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THAT’S MY JOB: Interpretive park rangers Hannah and Daniel Kellogg

Interpretive park rangers Hannah and Daniel Kellogg

Hannah and Daniel Kellogg met while working at George Ranch Historical Park south of Houston. When she landed a job at Lyndon B. Johnson State Park and Historic Site in Stonewall, he followed. Daniel eventually became an interpretive ranger with Blanco State Park and is currently part of the Parks Operations Trainee program at Inks Lake State Park. Staff photo by Daniel Clifton

The first time Meadowlakes residents Hannah and Daniel Kellogg worked together, they were single, scraping deer hides at George Ranch Historical Park in Richmond, Texas. It was smelly, dirty work, but four years later, they can laugh about it as a married couple, still working as park rangers, just at different parks. 

Hannah is an interpretive ranger at the Sauer-Beckman Living History Farm at Lyndon B. Johnson State Park and Historic Site near Stonewall. After years as an interpretive ranger at Blanco State Park, Daniel is now part of the Parks Operations Trainee program at Inks Lake State Park near Burnet.

The title “interpretive ranger” can be misleading, both agreed. 

“People ask me if I can speak another language, but I can’t,” Hannah said. “It’s not interpreting a language like you’d usually think.”

Hannah “interprets” history and lifestyle, while Daniel illustrates nature and science through activities.  

“Basically, we translate science for the public so they can understand it,” Daniel said. “We take nature, which is such an overwhelming subject — especially when you talk to our wildlife specialist, who often talks in such complicated terms — and we ask, ‘How do I make it so anyone can understand it?’” 

Rather than tell, interpretive rangers show so visitors can experience their surroundings firsthand. For example, while at Blanco State Park, Daniel held an invasive plants workday. Visitors learned about the negative impact of invasive plants on the local ecosystem while removing them from the river. He also hosted painting in nature activities.

One of Daniel’s most popular programs at Blanco State Park was a kayaking class. 

“We sold that out every time,” he said. 

Park interpreters strive to include activities for a wide gamut of the population, from children through older adults.

“It’s not always about hiking, or something like that, when you come to a park,” Daniel said. “The parks are for everyone, and we want to make them welcoming for people who come out, maybe, just to read.”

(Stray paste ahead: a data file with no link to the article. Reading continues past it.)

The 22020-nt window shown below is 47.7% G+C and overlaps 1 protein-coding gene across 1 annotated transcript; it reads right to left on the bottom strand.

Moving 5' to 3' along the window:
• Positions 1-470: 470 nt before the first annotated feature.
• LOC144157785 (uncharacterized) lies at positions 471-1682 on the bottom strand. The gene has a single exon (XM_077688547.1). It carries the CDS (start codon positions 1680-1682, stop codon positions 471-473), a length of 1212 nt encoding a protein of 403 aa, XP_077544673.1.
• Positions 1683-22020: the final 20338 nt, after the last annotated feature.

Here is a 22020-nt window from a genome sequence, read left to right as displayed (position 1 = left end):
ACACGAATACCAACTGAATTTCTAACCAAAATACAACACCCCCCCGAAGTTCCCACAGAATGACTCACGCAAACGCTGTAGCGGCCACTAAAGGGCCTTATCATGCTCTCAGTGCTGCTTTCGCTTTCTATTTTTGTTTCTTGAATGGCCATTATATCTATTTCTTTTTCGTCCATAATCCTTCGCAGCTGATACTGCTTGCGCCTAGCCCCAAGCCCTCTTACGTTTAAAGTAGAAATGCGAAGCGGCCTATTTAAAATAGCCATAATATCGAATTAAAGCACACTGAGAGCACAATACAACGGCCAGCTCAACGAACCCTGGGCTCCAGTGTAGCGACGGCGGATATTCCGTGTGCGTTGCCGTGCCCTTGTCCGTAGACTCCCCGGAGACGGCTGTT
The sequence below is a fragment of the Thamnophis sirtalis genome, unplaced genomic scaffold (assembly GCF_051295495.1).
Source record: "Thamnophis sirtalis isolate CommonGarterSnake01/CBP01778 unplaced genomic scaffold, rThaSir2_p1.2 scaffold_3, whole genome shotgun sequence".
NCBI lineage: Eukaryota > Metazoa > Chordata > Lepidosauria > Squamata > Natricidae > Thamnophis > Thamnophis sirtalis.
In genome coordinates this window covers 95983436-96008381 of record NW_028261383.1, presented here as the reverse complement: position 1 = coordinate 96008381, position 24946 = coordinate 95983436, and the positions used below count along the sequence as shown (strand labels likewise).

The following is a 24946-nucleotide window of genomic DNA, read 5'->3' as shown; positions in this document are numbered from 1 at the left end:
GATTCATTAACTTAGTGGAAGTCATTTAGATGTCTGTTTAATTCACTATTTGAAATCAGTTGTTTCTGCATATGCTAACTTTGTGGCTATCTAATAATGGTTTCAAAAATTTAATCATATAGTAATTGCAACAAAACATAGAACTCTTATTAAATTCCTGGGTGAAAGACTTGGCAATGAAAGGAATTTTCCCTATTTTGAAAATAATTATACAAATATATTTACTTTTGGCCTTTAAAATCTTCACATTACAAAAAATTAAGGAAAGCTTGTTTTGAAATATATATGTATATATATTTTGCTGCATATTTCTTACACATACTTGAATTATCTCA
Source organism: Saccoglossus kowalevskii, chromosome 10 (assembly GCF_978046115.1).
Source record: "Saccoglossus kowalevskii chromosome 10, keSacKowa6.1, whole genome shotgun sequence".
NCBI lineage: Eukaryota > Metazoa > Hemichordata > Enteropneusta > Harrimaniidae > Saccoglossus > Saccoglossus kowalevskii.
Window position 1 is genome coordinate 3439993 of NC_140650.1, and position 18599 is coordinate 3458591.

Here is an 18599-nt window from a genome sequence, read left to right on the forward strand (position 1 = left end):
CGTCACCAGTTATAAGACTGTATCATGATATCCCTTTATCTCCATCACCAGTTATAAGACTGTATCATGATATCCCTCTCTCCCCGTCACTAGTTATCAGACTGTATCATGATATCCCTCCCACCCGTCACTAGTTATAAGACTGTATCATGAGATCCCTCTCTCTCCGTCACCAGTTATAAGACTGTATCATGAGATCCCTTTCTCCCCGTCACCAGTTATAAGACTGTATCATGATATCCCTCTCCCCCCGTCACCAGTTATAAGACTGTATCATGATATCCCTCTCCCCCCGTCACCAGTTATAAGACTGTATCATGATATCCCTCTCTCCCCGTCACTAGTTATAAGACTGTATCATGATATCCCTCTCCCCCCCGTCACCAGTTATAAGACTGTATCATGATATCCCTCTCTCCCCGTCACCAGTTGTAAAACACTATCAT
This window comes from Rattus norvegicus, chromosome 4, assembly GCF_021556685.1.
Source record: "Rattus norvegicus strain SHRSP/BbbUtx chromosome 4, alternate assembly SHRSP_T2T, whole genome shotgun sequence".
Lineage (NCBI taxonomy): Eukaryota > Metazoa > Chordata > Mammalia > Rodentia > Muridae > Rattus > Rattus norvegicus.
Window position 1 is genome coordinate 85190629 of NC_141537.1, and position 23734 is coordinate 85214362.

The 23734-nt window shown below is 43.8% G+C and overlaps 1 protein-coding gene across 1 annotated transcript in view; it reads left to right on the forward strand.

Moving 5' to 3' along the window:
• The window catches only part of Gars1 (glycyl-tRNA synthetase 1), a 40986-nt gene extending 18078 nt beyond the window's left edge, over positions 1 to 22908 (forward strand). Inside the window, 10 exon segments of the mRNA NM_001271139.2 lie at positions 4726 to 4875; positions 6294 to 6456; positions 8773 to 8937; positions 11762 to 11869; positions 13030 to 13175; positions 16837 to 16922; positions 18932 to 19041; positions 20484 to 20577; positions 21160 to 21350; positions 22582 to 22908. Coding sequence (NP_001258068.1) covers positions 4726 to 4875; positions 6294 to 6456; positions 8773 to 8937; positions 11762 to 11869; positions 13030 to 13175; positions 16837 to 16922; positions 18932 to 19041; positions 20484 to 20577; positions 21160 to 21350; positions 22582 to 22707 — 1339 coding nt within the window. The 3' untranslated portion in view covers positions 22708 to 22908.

As a historical specialist, Hannah teaches the history of Sauer-Beckman Farm and the German influence on the Hill Country for visitors. She might not know about a wild bird spotted in a nearby oak, but ask about the chickens scratching around the farmyard and she’ll have some answers.

Recently, she and the other rangers butchered and rendered two hogs. They will cook the meat in old-fashioned recipes for their lunches. While they can’t serve the food to visitors, the cooking spreads good smells and comfort. You can also watch them cook in the turn-of-the-20th-century kitchen, where they churn butter, make cheese, and bake biscuits in a wood stove.

“What I love about Sauer-Beckman is you don’t just come out and look at something or hear about how things were,” Hannah said. “A child who comes out here can actually collect eggs. We actually get to do things here.”

Along with programs, interpreters also typically serve as volunteer and park host coordinator, social media manager, and outreach contact. In smaller parks, such as Blanco State Park, the job can include working with maintenance staff or assisting with guest check-in.

“We wear many hats,” Daniel said.

Hannah and Daniel come to their similar careers in different ways. He grew up in western Tennessee; she was the daughter of missionaries in the Philippines. 

Hannah credits her mother, who hailed from Virginia and was at one time a U.S. Parks and Wildlife ranger, with instilling in her a love and appreciation for history and nature. 

Growing up in the Philippines, her mom made sure almost everything was a history lesson, including celebrating Texas’ San Jacinto Day with food, costumes, and watching John Wayne’s movie about the Alamo. Hannah’s dad was from Texas.

Hannah recalled her mom making brownies in the shape of Texas with soft chocolate hidden in the center. As Hannah and her siblings bit into the brownies, her mom explained that, like the baked delights, Texas also has a dark, oozing liquid at its center: oil.

“I grew up thinking history was all about dressing up, telling stories, and eating,” Hannah said with a laugh. 

She and Daniel both earned degrees in history from different colleges and eventually master’s degrees in their respective subjects. Hannah’s journey took her to Mount Vernon, Texas, before she landed at the George Ranch Historical Park near Houston, which is operated by the Fort Bend History Association and The George Foundation.

Daniel was at the Atlanta (Georgia) History Center before coming to  Texas and meeting Hannah. He followed her to the Hill Country when she got the job at the living history farm. After a while, he was hired at Blanco State Park.

At his Inks Lake State Park job, Daniel is developing management and operation skills with the goal of becoming an assistant park superintendent and, later, a park superintendent, which will eventually lead the couple to yet another location.

“This time, I’ll follow you since you followed me here,” Hannah told him.